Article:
It’s part of a trend among corporations to connect with consumers, but it’s a big deal coming from a company with such a carefully controlled image.
“We’re inviting our guests to share their family memories online and in the parks. We’re making them the center of this campaign,” said Tom Staggs, chairman of Walt Disney Parks and Resorts, at a New York event Thursday launching the site, http://www.DisneyParks.com/Memories.
Disney also plans to use content submitted by fans in TV ads, brochures, print ads and other marketing.
“It’s a big deal because No. 1, Disney is doing it, and No. 2, it’s an expansion of the social media phenomenon,” said Duncan Dickson, a professor at the University of Central Florida’s Rosen College of Hospitality Management in Orlando, which offers a theme park major.
The Memories website is part of a new Disney campaign the company is calling “Let the Memories Begin.” A national TV ad for the campaign scheduled to begin airing Friday was created from videos posted online by fans. Starting in January, the parks will project images of guests onto Cinderella Castle at Disney World in Florida and the It’s a Small World attraction at Disneyland in California, though a spokesman said most of those projected images would be shot by Disney photographers.
Staggs called the initiative “our first user-generated show and our first user-generated marketing campaign.”
“This is part of a larger trend we’re seeing,” said Amy Webb, CEO of Webbmedia, a digital media consulting firm that focuses on emerging technology. “More and more large corporations are moving in this direction. It’s a way of organically growing the brand.” She pointed to Ford Motor Co.’s Facebook page, where consumers upload photos of their cars, as an example.
She noted that the new Disney site allows the company to capitalize on the booming popularity of mobile devices.
Peter Yesawich, chairman of the Y Partnership marketing firm, was commissioned by Disney to study how consumers view vacation memories. He concluded that social media sites are “the new scrapbooks” and that Americans are increasingly “trying to capture those memories in real time and posting them online to share with friends.”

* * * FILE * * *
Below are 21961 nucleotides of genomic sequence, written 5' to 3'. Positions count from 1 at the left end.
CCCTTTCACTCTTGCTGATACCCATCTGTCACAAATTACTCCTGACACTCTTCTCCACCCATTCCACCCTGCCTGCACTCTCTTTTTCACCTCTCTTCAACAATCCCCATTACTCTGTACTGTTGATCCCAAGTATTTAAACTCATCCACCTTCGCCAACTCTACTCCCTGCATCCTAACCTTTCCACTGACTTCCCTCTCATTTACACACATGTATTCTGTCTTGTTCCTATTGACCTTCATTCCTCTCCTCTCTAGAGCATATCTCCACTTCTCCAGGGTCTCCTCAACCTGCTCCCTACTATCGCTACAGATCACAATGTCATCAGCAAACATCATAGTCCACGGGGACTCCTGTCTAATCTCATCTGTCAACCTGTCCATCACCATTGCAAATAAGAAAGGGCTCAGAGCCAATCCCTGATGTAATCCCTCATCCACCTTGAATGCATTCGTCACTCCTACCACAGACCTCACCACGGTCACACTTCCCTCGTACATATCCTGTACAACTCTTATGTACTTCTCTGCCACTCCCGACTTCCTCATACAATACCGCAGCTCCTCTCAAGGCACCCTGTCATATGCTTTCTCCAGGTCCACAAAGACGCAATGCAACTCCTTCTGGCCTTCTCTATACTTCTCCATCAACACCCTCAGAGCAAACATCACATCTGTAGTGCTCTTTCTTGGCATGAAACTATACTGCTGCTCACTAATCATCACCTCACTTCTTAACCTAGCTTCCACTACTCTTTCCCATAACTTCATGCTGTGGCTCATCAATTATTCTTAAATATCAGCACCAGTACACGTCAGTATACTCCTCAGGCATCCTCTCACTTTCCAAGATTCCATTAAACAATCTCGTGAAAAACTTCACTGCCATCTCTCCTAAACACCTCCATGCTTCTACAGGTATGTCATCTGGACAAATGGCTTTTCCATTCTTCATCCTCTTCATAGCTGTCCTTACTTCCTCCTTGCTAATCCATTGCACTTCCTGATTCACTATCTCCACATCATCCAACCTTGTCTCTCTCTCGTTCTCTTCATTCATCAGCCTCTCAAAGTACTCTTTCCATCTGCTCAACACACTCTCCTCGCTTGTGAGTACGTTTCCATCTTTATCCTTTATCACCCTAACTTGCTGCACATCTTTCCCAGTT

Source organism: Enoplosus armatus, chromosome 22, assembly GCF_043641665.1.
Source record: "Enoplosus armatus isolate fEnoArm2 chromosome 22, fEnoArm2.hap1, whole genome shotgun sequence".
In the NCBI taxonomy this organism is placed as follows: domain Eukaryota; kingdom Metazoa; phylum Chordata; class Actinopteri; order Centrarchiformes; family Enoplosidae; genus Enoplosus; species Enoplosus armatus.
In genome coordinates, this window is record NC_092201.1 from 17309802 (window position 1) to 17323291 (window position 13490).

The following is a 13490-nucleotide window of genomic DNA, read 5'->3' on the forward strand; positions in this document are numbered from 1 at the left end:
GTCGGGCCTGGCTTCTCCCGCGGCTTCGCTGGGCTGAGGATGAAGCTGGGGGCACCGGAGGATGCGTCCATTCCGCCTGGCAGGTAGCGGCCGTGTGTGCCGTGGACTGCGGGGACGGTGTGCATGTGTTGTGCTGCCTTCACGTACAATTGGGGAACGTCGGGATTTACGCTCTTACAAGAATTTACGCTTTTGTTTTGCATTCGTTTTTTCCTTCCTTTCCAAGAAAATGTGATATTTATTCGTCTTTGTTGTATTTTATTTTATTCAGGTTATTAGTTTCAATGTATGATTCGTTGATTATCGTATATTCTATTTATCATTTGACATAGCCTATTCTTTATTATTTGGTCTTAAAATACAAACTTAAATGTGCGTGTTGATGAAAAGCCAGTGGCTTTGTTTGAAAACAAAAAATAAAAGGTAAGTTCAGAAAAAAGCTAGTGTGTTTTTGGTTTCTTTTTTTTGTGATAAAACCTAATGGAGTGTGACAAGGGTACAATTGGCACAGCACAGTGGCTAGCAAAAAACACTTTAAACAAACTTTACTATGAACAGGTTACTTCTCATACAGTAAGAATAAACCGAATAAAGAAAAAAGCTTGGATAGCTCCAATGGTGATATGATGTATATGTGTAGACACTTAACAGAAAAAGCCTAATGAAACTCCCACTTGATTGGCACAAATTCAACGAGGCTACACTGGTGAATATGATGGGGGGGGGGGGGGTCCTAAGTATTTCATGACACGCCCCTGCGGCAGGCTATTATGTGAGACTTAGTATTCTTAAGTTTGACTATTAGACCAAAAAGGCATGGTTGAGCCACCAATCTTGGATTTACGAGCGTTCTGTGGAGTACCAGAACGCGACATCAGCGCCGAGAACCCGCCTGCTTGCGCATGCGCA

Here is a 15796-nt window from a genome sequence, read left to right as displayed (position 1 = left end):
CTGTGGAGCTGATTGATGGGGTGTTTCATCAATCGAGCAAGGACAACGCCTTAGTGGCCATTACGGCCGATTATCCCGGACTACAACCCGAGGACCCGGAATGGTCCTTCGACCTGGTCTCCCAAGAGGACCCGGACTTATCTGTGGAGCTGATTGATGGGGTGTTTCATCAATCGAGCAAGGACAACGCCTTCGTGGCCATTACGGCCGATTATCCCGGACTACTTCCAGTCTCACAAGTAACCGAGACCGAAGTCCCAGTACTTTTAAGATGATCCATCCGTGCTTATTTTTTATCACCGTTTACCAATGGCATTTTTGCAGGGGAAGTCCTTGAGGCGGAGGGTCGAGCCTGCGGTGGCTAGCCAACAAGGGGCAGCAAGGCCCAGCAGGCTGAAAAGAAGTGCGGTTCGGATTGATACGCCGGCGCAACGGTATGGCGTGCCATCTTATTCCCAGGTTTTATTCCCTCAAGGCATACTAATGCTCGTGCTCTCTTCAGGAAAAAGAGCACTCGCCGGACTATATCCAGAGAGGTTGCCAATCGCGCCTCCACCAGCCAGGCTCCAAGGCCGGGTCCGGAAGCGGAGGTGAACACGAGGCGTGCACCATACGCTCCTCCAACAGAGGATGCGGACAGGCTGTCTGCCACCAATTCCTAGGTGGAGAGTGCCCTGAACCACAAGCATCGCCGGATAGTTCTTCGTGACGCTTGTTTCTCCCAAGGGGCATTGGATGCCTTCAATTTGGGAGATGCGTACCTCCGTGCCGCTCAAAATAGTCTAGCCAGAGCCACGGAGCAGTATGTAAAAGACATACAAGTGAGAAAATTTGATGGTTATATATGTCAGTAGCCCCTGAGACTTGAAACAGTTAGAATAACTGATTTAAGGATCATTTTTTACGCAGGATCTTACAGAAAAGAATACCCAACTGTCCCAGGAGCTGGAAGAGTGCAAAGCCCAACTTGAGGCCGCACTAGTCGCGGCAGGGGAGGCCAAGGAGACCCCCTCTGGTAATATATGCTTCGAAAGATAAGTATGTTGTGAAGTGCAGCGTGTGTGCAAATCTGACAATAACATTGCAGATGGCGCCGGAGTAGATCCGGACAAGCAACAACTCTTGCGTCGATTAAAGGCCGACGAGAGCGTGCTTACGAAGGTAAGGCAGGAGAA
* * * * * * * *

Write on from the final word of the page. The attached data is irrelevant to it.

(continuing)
Dickson, who worked at Disney for nearly 20 years, said “people love to post those kinds of things on Facebook, Twitter and YouTube, and this gives them another outlet for it. I take my picture and Disney’s going to post it on their website and people are going to be able to see me!”
Staggs said that the campaign allows “real fans to become the stars,” and Dickson said Disney will benefit by getting authentic material for its ads.
“I’m in Sheboygan and I see somebody like me enjoying themselves in the Magic Kingdom,” Dickson said. “These aren’t scrubbed actors perfectly placed in a Disney setting. These are real people, and the Joe Lunchboxes of the world can picture themselves there too.”
Guests at the Disney event included actor Michael J. Fox, who shared photos of his family at Disneyland. “We’re official Disney junkies,” he said.
All content submitted to the Memories site will be moderated before it is posted. Depending on the volume of submissions, Disney hopes to post what guests send in within one to four hours.
In addition to photos and video, the website will accept text from fans describing their memories of Disney visits. Besides submitting via the new website, fans can submit material via Facebook.com/WaltDisneyWorld, Facebook.com/Disneyland, Youtube.com/DisneyMemories, or Myspace.com/DisneyParks.